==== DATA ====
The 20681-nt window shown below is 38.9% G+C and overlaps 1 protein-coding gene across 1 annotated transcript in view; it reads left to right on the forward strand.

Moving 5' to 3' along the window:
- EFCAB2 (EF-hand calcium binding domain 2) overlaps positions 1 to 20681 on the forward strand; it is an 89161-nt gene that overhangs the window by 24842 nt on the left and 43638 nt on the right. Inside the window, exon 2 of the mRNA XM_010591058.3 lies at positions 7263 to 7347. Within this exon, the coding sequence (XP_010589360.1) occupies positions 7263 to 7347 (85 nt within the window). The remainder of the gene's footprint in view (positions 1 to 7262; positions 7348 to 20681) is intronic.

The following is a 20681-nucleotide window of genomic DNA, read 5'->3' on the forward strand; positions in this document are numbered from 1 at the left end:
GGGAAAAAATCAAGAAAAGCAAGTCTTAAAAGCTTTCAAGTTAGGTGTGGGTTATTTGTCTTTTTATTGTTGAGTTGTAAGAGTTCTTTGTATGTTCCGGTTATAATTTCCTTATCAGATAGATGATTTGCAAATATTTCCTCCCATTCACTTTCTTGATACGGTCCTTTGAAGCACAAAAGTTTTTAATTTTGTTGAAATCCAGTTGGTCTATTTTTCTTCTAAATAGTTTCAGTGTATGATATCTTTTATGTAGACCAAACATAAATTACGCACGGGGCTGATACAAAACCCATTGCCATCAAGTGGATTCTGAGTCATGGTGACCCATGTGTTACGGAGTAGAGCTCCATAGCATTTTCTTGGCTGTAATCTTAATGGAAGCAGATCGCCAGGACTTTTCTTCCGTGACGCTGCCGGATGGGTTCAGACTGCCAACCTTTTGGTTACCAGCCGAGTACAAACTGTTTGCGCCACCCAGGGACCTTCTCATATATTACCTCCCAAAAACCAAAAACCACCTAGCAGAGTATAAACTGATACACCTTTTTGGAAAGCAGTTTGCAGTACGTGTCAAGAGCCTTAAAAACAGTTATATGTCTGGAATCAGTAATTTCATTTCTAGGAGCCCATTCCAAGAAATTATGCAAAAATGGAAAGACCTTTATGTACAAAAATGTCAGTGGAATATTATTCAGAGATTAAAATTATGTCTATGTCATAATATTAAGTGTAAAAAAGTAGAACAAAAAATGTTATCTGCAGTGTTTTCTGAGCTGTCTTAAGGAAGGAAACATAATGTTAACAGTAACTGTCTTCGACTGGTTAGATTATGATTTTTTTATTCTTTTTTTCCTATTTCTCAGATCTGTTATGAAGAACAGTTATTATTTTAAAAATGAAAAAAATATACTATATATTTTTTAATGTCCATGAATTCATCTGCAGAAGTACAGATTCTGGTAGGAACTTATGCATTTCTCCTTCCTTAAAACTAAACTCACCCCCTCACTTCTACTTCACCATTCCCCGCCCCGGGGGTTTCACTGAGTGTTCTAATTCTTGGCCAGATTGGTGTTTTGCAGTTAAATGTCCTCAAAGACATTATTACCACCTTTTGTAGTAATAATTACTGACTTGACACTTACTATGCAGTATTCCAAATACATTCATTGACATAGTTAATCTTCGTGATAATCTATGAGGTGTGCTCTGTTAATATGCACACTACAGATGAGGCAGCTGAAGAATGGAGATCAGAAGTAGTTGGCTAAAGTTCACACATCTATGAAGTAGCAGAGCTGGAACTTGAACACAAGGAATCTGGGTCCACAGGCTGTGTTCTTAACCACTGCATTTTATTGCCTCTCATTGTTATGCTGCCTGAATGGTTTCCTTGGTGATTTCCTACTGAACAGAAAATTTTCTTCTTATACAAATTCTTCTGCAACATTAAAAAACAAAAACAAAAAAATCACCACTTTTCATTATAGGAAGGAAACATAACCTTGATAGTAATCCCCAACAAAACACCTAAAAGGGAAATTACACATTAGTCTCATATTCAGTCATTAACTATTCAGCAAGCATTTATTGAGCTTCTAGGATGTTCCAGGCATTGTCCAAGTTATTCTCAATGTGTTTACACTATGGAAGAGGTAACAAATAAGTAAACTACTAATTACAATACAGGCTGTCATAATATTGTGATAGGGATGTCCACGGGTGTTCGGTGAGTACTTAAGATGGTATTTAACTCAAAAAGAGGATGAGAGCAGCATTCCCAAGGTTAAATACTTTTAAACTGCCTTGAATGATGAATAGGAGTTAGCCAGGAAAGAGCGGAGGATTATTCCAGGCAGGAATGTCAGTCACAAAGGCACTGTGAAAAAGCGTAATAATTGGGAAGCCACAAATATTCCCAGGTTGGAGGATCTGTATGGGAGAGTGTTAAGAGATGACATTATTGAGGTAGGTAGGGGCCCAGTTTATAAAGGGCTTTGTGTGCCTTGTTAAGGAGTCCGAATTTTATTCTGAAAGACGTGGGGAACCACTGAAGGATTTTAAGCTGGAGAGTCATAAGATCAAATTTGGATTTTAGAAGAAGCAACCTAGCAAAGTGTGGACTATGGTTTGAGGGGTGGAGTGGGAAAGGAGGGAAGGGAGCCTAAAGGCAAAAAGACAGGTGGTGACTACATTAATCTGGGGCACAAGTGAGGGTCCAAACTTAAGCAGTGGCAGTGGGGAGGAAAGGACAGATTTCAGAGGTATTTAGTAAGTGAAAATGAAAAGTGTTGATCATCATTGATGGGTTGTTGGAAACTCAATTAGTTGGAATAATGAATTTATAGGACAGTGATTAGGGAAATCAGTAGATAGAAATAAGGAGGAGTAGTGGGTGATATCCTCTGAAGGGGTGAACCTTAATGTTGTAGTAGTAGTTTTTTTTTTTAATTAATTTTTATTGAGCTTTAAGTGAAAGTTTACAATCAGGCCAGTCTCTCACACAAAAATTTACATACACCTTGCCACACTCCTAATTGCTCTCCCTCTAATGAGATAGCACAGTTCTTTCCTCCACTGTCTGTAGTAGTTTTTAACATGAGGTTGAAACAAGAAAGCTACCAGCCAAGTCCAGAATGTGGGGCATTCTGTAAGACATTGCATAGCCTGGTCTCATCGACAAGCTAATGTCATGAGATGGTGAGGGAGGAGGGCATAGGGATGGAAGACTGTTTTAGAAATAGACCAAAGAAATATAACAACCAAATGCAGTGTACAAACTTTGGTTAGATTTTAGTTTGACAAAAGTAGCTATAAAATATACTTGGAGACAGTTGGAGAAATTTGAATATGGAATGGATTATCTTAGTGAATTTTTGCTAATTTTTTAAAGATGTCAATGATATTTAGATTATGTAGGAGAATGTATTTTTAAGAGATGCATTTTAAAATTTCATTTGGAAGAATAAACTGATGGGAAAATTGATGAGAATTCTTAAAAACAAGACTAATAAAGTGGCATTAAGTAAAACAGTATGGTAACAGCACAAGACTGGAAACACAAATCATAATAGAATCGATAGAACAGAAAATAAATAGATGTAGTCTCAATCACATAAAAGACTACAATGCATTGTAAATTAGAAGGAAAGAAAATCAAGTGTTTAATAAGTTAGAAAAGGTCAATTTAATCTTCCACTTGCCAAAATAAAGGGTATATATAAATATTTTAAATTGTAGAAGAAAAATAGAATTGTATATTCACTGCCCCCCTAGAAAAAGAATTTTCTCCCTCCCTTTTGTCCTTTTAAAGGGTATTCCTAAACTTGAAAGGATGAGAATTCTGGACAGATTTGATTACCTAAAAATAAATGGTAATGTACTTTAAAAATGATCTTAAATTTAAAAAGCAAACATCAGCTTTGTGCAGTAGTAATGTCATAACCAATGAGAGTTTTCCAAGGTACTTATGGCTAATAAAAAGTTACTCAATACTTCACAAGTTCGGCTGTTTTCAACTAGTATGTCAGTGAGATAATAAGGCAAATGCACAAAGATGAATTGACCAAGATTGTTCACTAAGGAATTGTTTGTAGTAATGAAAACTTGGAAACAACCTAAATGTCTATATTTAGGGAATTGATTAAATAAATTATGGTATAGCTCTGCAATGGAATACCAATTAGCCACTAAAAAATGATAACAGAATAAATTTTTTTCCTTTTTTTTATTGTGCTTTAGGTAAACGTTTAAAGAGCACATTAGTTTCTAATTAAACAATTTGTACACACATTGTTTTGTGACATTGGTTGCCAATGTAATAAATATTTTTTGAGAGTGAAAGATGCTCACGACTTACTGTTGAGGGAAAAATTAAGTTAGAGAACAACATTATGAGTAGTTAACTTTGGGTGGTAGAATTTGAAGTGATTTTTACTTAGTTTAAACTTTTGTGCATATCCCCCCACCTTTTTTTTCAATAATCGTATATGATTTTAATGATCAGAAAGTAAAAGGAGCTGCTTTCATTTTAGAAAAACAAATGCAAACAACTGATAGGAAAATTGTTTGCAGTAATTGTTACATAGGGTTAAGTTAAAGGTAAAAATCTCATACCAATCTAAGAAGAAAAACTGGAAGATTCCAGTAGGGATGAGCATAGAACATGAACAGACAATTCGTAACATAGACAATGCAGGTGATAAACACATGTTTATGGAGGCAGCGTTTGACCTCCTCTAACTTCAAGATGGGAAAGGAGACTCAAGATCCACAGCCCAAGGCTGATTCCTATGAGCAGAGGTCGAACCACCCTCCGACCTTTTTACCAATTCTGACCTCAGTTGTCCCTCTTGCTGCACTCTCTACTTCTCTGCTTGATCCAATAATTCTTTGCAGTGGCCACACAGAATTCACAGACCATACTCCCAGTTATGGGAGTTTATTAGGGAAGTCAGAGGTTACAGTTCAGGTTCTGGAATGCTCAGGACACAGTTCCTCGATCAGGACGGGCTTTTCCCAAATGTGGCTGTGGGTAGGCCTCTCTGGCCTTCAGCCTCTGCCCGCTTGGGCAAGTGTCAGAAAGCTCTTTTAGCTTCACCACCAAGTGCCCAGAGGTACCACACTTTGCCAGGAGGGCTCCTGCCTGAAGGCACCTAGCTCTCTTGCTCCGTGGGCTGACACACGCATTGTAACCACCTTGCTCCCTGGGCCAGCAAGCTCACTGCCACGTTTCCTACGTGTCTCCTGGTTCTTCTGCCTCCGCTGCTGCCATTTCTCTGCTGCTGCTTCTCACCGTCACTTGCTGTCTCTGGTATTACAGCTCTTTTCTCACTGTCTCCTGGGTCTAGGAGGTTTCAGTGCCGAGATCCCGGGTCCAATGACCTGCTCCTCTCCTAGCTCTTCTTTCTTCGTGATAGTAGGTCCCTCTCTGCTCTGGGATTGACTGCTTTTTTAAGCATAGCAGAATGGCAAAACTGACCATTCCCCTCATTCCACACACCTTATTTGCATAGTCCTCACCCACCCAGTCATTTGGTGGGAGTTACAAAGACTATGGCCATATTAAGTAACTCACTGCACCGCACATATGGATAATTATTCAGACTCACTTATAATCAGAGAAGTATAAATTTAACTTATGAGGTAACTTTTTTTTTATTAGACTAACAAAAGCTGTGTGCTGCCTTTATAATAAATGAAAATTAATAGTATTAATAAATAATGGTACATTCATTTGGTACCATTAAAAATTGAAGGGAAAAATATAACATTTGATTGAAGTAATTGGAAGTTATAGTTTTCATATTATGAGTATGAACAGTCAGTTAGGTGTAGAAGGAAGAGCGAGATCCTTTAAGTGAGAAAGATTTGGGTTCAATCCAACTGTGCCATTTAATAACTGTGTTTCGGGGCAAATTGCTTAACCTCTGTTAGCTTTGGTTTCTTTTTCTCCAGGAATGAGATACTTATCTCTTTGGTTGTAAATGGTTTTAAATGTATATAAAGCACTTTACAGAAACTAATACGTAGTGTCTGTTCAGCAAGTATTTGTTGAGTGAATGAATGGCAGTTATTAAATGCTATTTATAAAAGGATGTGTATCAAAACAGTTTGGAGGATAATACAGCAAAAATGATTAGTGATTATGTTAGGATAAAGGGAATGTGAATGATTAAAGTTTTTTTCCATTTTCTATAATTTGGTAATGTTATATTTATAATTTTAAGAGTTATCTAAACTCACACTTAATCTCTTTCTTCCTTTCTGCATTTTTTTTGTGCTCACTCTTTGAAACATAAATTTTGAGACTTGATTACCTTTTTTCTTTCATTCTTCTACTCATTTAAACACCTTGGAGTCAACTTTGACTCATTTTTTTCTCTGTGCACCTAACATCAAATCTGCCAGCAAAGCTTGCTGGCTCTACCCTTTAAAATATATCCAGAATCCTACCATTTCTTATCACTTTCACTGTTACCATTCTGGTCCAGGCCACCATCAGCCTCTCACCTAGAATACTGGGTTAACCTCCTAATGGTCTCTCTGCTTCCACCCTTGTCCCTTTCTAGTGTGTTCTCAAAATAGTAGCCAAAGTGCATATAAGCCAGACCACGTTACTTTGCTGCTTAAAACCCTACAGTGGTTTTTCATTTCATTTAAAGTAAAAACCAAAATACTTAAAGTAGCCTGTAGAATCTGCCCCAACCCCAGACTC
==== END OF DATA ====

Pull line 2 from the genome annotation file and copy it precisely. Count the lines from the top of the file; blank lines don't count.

Moving 5' to 3' along the window: